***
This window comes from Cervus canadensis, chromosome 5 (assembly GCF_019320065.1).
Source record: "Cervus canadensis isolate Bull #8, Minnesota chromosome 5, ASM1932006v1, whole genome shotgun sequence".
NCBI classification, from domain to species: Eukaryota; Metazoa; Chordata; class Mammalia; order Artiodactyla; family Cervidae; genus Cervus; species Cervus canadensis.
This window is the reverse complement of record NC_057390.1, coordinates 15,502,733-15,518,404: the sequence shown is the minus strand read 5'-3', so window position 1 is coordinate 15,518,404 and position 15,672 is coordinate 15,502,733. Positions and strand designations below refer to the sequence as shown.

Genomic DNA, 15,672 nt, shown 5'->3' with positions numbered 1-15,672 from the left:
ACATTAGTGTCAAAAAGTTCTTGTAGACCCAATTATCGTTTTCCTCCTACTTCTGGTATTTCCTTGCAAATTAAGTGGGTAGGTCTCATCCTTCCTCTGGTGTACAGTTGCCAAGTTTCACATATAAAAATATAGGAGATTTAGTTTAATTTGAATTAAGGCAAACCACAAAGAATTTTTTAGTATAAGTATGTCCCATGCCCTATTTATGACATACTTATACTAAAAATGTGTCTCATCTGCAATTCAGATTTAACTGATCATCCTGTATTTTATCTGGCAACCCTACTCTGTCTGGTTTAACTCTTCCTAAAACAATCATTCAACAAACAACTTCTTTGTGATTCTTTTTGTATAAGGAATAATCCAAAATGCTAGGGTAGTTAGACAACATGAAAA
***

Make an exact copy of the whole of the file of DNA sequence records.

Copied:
This window comes from Cervus canadensis, chromosome 5 (assembly GCF_019320065.1).
Source record: "Cervus canadensis isolate Bull #8, Minnesota chromosome 5, ASM1932006v1, whole genome shotgun sequence".
NCBI classification, from domain to species: Eukaryota; Metazoa; Chordata; class Mammalia; order Artiodactyla; family Cervidae; genus Cervus; species Cervus canadensis.
This window is the reverse complement of record NC_057390.1, coordinates 15,502,733-15,518,404: the sequence shown is the minus strand read 5'-3', so window position 1 is coordinate 15,518,404 and position 15,672 is coordinate 15,502,733. Positions and strand designations below refer to the sequence as shown.

Genomic DNA, 15,672 nt, shown 5'->3' with positions numbered 1-15,672 from the left:
ACATTAGTGTCAAAAAGTTCTTGTAGACCCAATTATCGTTTTCCTCCTACTTCTGGTATTTCCTTGCAAATTAAGTGGGTAGGTCTCATCCTTCCTCTGGTGTACAGTTGCCAAGTTTCACATATAAAAATATAGGAGATTTAGTTTAATTTGAATTAAGGCAAACCACAAAGAATTTTTTAGTATAAGTATGTCCCATGCCCTATTTATGACATACTTATACTAAAAATGTGTCTCATCTGCAATTCAGATTTAACTGATCATCCTGTATTTTATCTGGCAACCCTACTCTGTCTGGTTTAACTCTTCCTAAAACAATCATTCAACAAACAACTTCTTTGTGATTCTTTTTGTATAAGGAATAATCCAAAATGCTAGGGTAGTTAGACAACATGAAAA